of the Levites, names for Levi's three sons, Gershon, Kohath and Merari.
Gershon had two sons, Kohath four, and Marari two.

   Prior to the Exodus, when the Israelites escaped the slavery of the Pharaoh of Egypt (see Who Was The Exodus Pharaoh?), the ancient way of worship was yet observed, with the firstborn son of each household inheriting the priest's office. That was changed at Sinai when an hereditary priesthood from the family of Aaron was established (Exodus 28:1). The Levites were formally set apart after the now-infamous incident with the golden calf idol that the Israelites made while Moses was away receiving The Ten Commandments from The Lord (Exodus chapter 32). The Levites did not take part in the idolatry, and actually killed 3,000 of those who did, as ordered by Moses (Exodus 32:25-29). After the incident was over, Moses said of the Levites, "Then Moses told the Levites, “Today you have ordained yourselves for the service of the Lord, for you obeyed him even though it meant killing your own sons and brothers. Today you have earned a blessing.”" (Exodus 32:29). The Levites were natural allies of Moses because Moses himself was of the tribe of Levi (Exodus 2:1-2,10). Levi had 3 sons: Gershon, Kohath, and Merari. From those branches of the family, the Levites were organized into 3 levels of service:

  • The first level was composed of Aaron and his offspring, who were descended from Levi's son Kohath. They formed the priesthood.

  • The second level was made up of all of the other descendants of Kohath who were not descendants of Aaron. They were in charge of the most sacred parts of the Tabernacle (Numbers 3:27-32, 4:4-15, 7:9).

  • The third level consisted of all of the descendants of Gershon and Merari, who were given lesser duties (Numbers 3:21-26,33-37).

   The Levites served at the Tabernacle from age 30 to 50 (Numbers 4:3,23,30). They were not counted for military service in the armies of Israel, but were set apart for service to God (Numbers 1:45-50, 2:33, 26:62).

   According to Numbers 20:28, the office of the high priest was transmitted upon death to the oldest living son of the high priest: "Moses removed Aaron's garments and put them on his son Eleazar. And Aaron died there on top of the mountain. Then Moses and Eleazar came down from the mountain." And according to Numbers 25:10-13, God made a covenant with Phinehas, the eldest son of Eleazar, which guaranteed a lasting priesthood with the Aaronic line.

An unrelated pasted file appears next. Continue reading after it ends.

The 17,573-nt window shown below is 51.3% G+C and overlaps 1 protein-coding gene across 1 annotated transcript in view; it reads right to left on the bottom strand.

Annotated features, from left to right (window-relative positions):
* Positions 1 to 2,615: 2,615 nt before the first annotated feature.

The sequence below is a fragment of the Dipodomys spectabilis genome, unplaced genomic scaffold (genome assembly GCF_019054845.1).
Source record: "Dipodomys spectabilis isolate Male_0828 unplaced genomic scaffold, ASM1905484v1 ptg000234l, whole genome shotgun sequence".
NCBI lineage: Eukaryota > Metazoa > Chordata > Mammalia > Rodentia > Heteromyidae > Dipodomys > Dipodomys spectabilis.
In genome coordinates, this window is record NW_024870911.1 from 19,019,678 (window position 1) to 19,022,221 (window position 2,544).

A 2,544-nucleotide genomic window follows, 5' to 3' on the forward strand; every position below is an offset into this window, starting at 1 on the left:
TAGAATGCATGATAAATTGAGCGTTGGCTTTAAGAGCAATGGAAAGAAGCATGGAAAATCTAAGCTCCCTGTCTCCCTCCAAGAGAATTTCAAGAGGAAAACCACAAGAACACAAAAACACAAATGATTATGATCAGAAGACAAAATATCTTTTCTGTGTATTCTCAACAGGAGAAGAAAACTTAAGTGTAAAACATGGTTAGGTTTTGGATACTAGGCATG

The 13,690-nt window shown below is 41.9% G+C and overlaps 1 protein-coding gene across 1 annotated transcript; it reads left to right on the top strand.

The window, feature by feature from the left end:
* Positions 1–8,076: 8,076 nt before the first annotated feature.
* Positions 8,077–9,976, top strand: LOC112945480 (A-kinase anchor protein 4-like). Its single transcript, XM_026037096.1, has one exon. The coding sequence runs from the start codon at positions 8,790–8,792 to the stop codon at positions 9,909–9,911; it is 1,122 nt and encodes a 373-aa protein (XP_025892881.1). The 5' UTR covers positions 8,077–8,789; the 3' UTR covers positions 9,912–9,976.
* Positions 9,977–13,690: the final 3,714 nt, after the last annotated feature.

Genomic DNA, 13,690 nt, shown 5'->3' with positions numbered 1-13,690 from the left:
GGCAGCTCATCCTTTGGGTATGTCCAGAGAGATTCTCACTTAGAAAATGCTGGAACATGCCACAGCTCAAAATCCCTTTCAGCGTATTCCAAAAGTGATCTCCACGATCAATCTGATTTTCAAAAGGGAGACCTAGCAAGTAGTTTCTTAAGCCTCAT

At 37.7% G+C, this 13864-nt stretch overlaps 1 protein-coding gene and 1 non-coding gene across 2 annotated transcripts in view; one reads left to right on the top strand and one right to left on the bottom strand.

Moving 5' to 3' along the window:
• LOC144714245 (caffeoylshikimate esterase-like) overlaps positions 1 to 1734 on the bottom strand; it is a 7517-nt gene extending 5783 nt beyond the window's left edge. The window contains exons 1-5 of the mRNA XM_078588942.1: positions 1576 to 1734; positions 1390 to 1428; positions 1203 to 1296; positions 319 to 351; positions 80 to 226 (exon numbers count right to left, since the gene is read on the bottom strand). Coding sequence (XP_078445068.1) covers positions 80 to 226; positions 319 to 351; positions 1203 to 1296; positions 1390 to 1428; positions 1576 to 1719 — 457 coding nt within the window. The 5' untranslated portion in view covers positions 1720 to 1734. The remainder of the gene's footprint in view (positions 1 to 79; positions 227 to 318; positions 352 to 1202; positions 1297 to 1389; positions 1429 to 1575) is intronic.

With their consecration to The Lord's service, the Levites were allotted no territorial inheritance of their own at the Division Of The Land; God was their inheritance (Numbers 18:20, 26:62, Deuteronomy 10:9). Once established in the Promised Land, they were supported, in the agricultural economy of the time, by the tithes of the produce of the land paid to The Lord by the other tribes.

   The Levites were assigned towns to live in from the inheritance of the other tribes - forty-eight cities, thirteen of which were for the priests along with their other inhabitants (Numbers 35:2-5). Nine of these cities were in Judah, three in Naphtali, and four in each of the other tribes (Joshua chapter 21). Six of the Levitical cities were designated as Cities Of Refuge.

   In Joshua, as in Numbers, the Levites consist of the clans of Kohath, Gershon, and Merari, and to each clan a large number of cities is assigned (Joshua 21). The Levites, as the servants of the Temple, appear next in I Chronicles, where David is represented as dividing them into "courses" to wait on the sons of Aaron by doing the menial work of the Temple because they were no longer needed to carry the Tabernacle (I Chronicles 23, especially verses 26-28). He also appointed some to be doorkeepers of the Temple, some to have charge of its treasure, and some to be singers (I Chronicles 25-26).